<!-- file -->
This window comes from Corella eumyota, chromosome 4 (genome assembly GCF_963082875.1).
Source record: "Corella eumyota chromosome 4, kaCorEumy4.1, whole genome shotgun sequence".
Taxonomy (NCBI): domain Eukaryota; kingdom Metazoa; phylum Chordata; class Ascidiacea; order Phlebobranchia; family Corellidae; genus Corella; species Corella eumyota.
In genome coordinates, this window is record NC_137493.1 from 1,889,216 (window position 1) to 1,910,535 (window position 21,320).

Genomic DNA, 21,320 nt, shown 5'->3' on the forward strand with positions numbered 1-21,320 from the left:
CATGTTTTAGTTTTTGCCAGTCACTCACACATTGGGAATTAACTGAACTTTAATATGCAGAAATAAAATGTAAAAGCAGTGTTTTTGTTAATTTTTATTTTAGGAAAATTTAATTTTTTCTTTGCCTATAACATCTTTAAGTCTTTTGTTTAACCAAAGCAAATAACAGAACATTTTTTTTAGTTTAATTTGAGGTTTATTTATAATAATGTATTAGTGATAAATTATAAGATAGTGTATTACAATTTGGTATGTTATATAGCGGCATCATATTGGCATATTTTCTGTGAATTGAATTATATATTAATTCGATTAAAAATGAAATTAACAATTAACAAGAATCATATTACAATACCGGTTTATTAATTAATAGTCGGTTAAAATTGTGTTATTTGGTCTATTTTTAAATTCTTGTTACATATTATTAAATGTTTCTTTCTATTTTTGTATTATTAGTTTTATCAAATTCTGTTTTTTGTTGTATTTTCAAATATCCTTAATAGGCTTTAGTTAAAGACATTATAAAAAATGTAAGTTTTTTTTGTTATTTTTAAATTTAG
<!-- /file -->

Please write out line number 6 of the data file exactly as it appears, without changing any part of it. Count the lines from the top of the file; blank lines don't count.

CATGTTTTAGTTTTTGCCAGTCACTCACACATTGGGAATTAACTGAACTTTAATATGCAGAAATAAAATGTAAAAGCAGTGTTTTTGTTAATTTTTATTTTAGGAAAATTTAATTTTTTCTTTGCCTATAACATCTTTAAGTCTTTTGTTTAACCAAAGCAAATAACAGAACATTTTTTTTAGTTTAATTTGAGGTTTATTTATAATAATGTATTAGTGATAAATTATAAGATAGTGTATTACAATTTGGTATGTTATATAGCGGCATCATATTGGCATATTTTCTGTGAATTGAATTATATATTAATTCGATTAAAAATGAAATTAACAATTAACAAGAATCATATTACAATACCGGTTTATTAATTAATAGTCGGTTAAAATTGTGTTATTTGGTCTATTTTTAAATTCTTGTTACATATTATTAAATGTTTCTTTCTATTTTTGTATTATTAGTTTTATCAAATTCTGTTTTTTGTTGTATTTTCAAATATCCTTAATAGGCTTTAGTTAAAGACATTATAAAAAATGTAAGTTTTTTTTGTTATTTTTAAATTTAG